• Oral Tradition and Internet Technology by John Miles Foley

One of the core rationales for the Pathways Project is to explore the expressive power of a media suite, a coordinated set of tools that collectively offer more than any one of them alone can manage. Specifically, the Project confronts the challenge of how to use Internet technology most productively in book publication.

All-or-nothing strategies

This dilemma takes the form of some familiar questions. Should we just mount the entire text on the web, as a publisher asked me to do with one of my books published about ten years ago? I declined, on the basis that this wasn’t the best use of the web, that it amounted to trying to fit a square peg into a round hole. The route I chose instead was to post a collection of audio, video, and ancillary textual support on a website to accompany the conventional book. We named this strategy an eCompanion, and have extended it to our online journal, Oral Tradition.

There are other approaches, of course, and other questions. Should we re-stock our libraries exclusively with eBooks and/or buy reading licenses to access them from remote servers? Should we require readers to get more comfortable with on-screen scrolling and less attached to page-turning? Should we enter the world of Amazon’s Kindle, with its primary allegiance to the tAgora even though it conveys those fixed text-items electronically? Should we fight a rearguard action and stubbornly resist electronic intervention, at least in certain fields?

These and many more questions have been posed again and again, and they all miss the point. They all assume that technologies are hermetically sealed from one another, that they demand what amounts to an “either-or” commitment, much as we used to think that orality and literacy couldn’t co-exist.

Peaceful coexistence

But orality and literacy do in fact co-exist, not seldom in the very same person, and word-technologies are best understood (and deployed) not as a choice between binaries but as an integrated suite. We must avoid defaulting exclusively to a single tool for communication and instead be ready to use the entire tool-kit, as the situation demands. The page has its time-honored place within this suite, but it can’t convey living images or audio. As to roots and future, the conventions and ideology of book publication deny us even a glimpse of how the ideas on that page came to be, or of what they will lead to, just as they deny us the co-creative participation that is the driving dynamic of the oAgora and eAgora.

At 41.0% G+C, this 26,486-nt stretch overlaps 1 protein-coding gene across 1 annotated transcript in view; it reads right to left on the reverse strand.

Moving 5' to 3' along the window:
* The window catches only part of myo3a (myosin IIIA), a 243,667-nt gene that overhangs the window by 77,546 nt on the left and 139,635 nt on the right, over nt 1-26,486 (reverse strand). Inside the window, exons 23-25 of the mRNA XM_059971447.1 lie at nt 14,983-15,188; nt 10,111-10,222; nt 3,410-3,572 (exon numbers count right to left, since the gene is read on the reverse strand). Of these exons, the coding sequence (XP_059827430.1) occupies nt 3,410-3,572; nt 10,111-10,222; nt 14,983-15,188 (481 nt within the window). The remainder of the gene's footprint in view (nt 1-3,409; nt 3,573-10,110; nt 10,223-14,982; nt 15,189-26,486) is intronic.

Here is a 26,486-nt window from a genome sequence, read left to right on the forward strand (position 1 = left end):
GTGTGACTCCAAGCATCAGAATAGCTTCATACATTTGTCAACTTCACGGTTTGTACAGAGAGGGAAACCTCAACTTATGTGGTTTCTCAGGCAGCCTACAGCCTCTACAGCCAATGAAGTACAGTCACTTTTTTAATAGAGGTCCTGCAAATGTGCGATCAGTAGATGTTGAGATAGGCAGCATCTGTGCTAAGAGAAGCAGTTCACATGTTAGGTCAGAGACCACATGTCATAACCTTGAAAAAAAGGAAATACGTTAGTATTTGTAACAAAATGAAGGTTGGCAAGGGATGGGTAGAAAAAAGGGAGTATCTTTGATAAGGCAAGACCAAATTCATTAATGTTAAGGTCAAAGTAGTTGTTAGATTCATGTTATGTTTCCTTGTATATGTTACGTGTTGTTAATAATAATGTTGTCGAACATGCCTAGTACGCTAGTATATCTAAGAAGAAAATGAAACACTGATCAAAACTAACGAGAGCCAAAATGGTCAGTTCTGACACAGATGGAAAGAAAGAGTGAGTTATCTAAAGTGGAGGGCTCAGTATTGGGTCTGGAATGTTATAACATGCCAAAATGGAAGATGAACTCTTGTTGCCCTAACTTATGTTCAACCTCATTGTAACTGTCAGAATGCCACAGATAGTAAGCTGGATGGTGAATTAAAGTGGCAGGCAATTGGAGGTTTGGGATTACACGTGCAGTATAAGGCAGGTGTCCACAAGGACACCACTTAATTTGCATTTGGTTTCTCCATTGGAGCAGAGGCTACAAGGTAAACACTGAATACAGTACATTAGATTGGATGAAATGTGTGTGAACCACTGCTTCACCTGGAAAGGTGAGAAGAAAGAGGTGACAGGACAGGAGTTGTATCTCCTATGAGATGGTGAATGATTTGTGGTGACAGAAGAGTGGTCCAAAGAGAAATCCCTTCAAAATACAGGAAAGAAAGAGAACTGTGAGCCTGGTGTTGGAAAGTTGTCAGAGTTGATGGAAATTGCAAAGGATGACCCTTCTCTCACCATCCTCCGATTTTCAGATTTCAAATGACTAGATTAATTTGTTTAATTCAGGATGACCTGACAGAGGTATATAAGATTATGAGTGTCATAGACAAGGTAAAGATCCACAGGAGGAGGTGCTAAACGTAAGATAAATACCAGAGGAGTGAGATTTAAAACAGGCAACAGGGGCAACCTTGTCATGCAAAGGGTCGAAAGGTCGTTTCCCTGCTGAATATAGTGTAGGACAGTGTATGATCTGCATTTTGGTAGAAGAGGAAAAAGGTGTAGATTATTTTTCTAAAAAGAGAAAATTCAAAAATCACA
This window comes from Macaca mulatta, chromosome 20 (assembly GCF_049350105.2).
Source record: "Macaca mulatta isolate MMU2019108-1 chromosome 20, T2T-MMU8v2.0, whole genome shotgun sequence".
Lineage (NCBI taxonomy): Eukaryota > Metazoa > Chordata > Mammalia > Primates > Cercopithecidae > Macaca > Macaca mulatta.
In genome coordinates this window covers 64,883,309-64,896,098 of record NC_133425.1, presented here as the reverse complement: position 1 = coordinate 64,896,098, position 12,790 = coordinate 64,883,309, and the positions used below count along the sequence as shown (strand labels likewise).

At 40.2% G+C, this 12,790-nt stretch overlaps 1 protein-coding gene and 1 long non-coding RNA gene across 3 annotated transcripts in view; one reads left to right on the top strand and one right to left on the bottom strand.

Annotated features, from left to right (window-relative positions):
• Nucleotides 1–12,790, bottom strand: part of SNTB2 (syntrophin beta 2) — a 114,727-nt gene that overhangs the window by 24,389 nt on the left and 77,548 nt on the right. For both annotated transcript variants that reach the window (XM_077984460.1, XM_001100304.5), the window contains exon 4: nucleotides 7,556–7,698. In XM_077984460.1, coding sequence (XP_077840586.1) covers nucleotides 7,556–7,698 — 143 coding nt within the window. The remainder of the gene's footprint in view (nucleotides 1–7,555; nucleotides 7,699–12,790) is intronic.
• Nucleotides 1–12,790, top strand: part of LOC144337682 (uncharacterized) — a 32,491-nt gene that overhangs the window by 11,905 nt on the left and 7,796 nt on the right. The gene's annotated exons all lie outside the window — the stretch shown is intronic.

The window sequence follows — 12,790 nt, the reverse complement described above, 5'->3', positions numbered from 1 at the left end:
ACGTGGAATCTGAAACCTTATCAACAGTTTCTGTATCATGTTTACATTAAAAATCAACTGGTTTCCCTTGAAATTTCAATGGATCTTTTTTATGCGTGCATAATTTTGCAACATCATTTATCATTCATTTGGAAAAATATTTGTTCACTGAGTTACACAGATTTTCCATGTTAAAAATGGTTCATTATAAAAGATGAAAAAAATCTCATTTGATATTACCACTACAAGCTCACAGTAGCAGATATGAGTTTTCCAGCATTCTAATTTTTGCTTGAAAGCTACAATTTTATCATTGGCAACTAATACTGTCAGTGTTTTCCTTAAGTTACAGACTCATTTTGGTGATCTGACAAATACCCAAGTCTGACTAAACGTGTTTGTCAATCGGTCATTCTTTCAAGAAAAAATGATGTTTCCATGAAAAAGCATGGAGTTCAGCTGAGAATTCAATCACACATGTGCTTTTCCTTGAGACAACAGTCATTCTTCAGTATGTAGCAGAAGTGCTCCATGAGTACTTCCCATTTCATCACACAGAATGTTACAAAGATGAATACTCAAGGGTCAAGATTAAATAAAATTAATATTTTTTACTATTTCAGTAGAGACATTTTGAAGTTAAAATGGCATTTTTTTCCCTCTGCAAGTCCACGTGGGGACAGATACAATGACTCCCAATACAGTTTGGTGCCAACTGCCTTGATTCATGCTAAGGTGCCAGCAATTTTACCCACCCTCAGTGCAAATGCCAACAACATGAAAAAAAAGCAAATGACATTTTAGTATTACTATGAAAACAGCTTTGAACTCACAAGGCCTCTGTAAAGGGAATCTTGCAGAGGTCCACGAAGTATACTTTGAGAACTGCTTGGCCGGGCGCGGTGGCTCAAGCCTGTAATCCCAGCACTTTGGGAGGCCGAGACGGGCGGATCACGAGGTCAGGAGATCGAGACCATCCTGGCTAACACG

A “golden rule” for media deployment

The golden rule must be to choose the right strategy – or combination of strategies – for the expressive job. In other words, don’t ask the stand-alone book to do what eStrategies can do much better, and don’t ask streaming video or website aggregators to explain things textually. What’s more, there’s no reason, especially in the current environment, why we can’t deploy an integrated collection of media to answer the expressive challenge. Combine them, mesh them, use each to its advantage for the sake of the ideas and—most crucially—to support their optimal reception. The whole purpose of representation is to make the best connection, to communicate most effectively.

eCompanions contribute to media suites by attaching eAgora experience to tAgora vehicles in order to better present oAgora realities. eEditions perform a cognate service by supplementing textual features with electronically delivered multimedia and hypertext, by effectively resynchronizing the performance.

This naturally means that the reader/surfer will be called upon to do more. But even partial citizenship in the contemporary world of multiple agoras, as cyber-linked and awash in multimedia as it is, has already equipped us to do more in nearly every aspect of our daily lives. And what do we purchase by ratcheting up our own processing power – by attaining fluency in media multitasking? Nothing less than heretofore unachievable fidelity, radically richer experience, and exciting new horizons in intellectual exchange.

It’s a price we must pay, to be sure, but all in all quite a remarkable bargain.